Later, Sergio Cantone asked Stjepan Mesic, former President of Croatia whether democracy is also rejected in the Balkan region. Stjepan Mesic remarked that at present Europe is intensely involved in keeping the EU whole in the aftermath of Brexit and in the face of migration; however, he thinks that we should not talk about migrants but refugees. Today’s crisis has been triggered by masses of people looking for a way out and Europe replies with quotas that some countries cannot or don’t want to accept. We all lose because of that. The model of imposing democracy has proved unsuccessful and that’s why we can see people fleeing their homelands. Their escape resembles that of the Jews fleeing the Third Reich. What we should do is deal with the root causes that are responsible for the wave of refugees. President Mesic also talked about the conclusions from the talks with Assad and Kaddafi, namely that we cannot expect western style democracy to be introduced in other parts of the world because the Arab spring is not a spring but a winter that hasn’t finished until now.

Speaker Karczewski agreed that we should differentiate between who is a migrant and who is a refugee: it is impossible to tell who is who because sometimes we are dealing with people that have a few or several passports. On the other hand in Poland, we are dealing with a mass influx of migrants from Ukraine. I don’t see any threat to democracy in Poland, I am convinced that democracy is doing fine and will be alright in the future. If the decisions regarding relocation were wrong, then let’s change them and not criticize those who were the first to notice that. Why force people to settle down in Poland if that’s something they do not want to do.

Andris Piebalgs added that in his opinion one should openly inform the society about the existing problems and react to them as they appear. A change must be introduced that will give the society access to information that it desires and the political class should deliver. He also expressed his fear that democracy might not survive if populists gain power and create autocratic systems.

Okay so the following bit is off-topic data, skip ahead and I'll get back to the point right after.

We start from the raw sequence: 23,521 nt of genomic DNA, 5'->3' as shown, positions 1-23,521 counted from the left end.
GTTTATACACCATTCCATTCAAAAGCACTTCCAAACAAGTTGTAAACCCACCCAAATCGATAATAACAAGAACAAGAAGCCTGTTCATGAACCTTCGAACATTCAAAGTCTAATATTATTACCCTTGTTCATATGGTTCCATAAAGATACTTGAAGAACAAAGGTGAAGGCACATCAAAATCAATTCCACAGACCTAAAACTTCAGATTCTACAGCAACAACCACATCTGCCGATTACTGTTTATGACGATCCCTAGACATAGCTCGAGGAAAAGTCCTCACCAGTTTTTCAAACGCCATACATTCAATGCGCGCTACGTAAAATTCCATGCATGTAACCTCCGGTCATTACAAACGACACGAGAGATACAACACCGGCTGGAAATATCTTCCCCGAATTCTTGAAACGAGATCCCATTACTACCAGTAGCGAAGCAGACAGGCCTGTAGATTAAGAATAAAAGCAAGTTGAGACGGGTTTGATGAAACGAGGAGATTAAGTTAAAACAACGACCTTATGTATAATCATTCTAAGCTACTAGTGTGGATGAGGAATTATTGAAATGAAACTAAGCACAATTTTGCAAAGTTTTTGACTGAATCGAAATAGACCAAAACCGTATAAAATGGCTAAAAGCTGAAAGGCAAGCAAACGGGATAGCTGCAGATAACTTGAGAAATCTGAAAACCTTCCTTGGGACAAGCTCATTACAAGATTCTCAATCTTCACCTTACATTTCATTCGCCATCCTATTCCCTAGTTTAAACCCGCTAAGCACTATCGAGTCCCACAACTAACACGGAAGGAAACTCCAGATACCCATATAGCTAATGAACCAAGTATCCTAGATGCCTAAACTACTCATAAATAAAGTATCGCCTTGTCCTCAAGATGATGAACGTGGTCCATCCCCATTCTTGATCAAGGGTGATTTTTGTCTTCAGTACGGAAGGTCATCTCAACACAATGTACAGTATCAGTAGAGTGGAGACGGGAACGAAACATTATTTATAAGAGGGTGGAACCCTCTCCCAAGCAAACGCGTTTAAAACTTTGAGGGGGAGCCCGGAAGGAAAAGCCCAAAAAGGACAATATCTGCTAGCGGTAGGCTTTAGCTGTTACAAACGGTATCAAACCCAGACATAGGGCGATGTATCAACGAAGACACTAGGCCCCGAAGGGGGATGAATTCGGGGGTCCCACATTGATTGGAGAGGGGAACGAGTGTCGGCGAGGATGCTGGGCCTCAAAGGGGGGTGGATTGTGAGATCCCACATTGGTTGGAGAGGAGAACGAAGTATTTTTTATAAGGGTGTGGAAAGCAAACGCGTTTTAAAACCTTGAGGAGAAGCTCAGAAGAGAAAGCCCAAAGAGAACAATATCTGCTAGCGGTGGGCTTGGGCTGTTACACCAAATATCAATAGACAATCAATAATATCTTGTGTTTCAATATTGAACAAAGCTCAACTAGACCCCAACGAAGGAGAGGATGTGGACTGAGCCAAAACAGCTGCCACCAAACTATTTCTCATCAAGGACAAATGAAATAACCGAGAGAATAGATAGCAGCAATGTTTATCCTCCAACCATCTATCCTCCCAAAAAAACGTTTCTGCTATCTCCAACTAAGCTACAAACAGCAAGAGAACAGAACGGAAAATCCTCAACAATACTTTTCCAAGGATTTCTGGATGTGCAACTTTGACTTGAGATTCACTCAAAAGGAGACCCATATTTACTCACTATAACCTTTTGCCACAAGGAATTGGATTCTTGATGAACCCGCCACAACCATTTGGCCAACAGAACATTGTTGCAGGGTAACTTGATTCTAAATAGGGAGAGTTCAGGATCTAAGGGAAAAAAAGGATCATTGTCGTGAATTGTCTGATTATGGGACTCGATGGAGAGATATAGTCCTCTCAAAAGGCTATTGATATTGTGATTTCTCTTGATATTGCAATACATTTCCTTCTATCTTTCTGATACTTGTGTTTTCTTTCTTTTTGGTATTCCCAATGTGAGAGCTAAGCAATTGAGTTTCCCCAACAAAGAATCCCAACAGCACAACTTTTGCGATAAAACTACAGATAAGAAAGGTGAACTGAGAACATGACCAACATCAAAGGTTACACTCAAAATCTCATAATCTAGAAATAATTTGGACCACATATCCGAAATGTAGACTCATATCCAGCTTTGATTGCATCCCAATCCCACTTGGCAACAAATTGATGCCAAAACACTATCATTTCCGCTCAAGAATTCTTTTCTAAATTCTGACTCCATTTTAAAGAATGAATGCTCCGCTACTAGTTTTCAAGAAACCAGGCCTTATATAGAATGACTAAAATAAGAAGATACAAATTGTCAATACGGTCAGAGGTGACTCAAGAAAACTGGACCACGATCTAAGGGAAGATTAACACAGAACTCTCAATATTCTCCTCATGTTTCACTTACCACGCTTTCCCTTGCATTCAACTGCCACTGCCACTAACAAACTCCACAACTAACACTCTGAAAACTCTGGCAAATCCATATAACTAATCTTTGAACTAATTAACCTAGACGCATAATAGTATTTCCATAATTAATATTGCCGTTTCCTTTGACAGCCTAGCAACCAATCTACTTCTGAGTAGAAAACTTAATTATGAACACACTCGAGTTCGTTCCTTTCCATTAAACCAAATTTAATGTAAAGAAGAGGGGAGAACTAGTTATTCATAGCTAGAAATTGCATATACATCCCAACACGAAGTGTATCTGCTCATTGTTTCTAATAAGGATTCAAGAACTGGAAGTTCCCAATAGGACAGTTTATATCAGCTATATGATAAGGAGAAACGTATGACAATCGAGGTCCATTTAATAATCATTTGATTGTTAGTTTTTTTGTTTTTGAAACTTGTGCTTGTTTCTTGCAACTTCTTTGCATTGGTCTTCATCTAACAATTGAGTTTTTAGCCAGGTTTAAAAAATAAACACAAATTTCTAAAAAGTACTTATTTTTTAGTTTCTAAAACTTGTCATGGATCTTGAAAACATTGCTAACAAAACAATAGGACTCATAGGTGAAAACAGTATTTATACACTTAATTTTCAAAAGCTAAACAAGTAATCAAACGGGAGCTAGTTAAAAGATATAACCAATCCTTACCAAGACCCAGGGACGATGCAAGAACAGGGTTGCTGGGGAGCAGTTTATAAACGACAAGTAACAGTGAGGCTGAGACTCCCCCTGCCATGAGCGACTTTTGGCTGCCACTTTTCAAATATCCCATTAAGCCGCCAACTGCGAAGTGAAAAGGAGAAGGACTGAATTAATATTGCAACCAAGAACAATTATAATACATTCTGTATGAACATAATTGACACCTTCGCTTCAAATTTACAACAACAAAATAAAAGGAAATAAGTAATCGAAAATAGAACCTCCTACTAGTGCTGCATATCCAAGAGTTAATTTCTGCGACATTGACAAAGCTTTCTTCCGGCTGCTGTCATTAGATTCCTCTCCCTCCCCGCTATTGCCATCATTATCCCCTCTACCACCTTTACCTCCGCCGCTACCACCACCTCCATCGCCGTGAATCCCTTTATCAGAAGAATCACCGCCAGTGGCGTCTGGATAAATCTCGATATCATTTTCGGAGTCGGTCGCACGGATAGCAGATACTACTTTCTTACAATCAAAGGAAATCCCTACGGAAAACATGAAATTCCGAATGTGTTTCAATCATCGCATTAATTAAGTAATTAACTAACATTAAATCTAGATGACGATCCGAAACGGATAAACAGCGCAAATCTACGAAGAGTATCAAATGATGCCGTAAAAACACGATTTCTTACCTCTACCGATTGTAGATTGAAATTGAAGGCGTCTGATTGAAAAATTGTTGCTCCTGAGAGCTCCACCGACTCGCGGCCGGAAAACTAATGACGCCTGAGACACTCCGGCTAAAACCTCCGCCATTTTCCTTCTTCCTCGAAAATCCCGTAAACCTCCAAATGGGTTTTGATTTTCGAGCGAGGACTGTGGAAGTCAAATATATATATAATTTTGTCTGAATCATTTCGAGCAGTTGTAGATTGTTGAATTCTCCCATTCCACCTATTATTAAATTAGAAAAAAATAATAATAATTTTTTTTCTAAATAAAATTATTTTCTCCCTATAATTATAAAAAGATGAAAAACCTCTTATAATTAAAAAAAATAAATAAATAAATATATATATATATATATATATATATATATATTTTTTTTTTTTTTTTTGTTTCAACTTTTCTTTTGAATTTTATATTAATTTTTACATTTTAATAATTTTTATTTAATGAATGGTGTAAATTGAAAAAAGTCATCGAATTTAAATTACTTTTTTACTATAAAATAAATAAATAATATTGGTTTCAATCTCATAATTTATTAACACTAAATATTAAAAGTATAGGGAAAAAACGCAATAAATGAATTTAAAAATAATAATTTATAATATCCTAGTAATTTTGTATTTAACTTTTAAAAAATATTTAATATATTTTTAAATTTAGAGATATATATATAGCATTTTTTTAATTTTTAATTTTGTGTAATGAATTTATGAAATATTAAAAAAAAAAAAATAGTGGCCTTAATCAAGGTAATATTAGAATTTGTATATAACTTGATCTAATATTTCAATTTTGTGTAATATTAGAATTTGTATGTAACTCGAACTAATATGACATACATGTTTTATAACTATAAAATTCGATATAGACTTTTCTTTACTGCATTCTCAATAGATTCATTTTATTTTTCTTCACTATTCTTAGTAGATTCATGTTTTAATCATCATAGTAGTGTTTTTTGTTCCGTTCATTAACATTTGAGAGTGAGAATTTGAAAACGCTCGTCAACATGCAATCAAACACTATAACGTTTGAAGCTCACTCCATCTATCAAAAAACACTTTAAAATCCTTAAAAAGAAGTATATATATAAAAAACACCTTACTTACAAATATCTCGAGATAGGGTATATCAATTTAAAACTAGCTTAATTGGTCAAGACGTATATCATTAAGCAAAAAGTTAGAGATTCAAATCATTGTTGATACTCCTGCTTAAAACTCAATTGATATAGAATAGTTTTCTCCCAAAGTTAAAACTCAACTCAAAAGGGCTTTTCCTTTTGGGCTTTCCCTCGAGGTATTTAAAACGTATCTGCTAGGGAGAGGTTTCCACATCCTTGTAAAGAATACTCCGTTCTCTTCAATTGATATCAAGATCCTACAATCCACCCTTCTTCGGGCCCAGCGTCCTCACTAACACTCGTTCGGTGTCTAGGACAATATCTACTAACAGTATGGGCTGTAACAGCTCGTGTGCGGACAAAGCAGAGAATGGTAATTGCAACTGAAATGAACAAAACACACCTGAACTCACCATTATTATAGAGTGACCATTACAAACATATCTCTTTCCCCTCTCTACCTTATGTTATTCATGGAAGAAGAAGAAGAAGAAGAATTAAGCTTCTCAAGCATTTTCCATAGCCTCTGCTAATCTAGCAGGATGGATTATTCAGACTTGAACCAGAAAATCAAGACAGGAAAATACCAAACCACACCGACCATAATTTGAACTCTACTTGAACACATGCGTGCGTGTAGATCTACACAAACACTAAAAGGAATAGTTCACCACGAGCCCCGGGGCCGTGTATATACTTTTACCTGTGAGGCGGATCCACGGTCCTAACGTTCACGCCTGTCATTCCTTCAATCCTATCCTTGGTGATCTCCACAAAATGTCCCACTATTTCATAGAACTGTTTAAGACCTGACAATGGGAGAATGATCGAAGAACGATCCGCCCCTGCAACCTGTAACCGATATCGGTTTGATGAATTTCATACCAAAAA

Simone Rodan-Benzaquen said that people are losing trust in politicians, who according to surveys conducted in Europe are perceived as corrupt and pursuing only their personal interests. This applies not only to Europe as the last presidential campaign in the US proved. There is this feeling that only large cities and elites benefit from the European Union. The Internet and fake news also play their role and make us stick adamantly to our opinions, which are often false. It seems that Western Europe’s problem is that it has lost its ideas and forgotten about its values.

Stjepan Mesic added that smaller countries have no influence on their space or the market and they depend on large economies which, in turn, depend on political decisions. At present important decisions are made by big countries and small countries cannot influence them.